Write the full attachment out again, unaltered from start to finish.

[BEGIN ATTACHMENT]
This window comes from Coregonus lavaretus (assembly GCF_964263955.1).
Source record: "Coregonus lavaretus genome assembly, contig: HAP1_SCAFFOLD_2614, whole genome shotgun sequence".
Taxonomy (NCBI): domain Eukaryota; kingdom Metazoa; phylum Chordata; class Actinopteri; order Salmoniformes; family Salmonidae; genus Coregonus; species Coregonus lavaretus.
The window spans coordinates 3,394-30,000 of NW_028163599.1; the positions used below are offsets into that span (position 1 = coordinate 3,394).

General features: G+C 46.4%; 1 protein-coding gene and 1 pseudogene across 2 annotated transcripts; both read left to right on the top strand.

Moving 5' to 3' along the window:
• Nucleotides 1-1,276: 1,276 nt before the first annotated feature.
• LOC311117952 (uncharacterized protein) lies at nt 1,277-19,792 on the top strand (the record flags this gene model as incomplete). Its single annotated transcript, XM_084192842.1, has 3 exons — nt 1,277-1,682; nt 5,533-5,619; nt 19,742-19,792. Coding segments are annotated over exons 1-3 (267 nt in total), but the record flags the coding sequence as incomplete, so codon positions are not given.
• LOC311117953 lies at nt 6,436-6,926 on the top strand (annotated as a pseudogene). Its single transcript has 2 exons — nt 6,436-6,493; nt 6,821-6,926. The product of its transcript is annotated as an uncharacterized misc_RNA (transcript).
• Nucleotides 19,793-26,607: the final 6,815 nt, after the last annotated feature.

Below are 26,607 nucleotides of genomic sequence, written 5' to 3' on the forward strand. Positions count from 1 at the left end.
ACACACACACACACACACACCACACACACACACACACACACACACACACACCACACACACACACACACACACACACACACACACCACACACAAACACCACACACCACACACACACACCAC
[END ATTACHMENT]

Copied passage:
This window comes from Coregonus lavaretus (assembly GCF_964263955.1).
Source record: "Coregonus lavaretus genome assembly, contig: HAP1_SCAFFOLD_2614, whole genome shotgun sequence".
Taxonomy (NCBI): domain Eukaryota; kingdom Metazoa; phylum Chordata; class Actinopteri; order Salmoniformes; family Salmonidae; genus Coregonus; species Coregonus lavaretus.
The window spans coordinates 3,394-30,000 of NW_028163599.1; the positions used below are offsets into that span (position 1 = coordinate 3,394).

General features: G+C 46.4%; 1 protein-coding gene and 1 pseudogene across 2 annotated transcripts; both read left to right on the top strand.

Moving 5' to 3' along the window:
• Nucleotides 1-1,276: 1,276 nt before the first annotated feature.
• LOC311117952 (uncharacterized protein) lies at nt 1,277-19,792 on the top strand (the record flags this gene model as incomplete). Its single annotated transcript, XM_084192842.1, has 3 exons — nt 1,277-1,682; nt 5,533-5,619; nt 19,742-19,792. Coding segments are annotated over exons 1-3 (267 nt in total), but the record flags the coding sequence as incomplete, so codon positions are not given.
• LOC311117953 lies at nt 6,436-6,926 on the top strand (annotated as a pseudogene). Its single transcript has 2 exons — nt 6,436-6,493; nt 6,821-6,926. The product of its transcript is annotated as an uncharacterized misc_RNA (transcript).
• Nucleotides 19,793-26,607: the final 6,815 nt, after the last annotated feature.

Below are 26,607 nucleotides of genomic sequence, written 5' to 3' on the forward strand. Positions count from 1 at the left end.
ACACACACACACACACACACCACACACACACACACACACACACACACACACCACACACACACACACACACACACACACACACACCACACACAAACACCACACACCACACACACACACCAC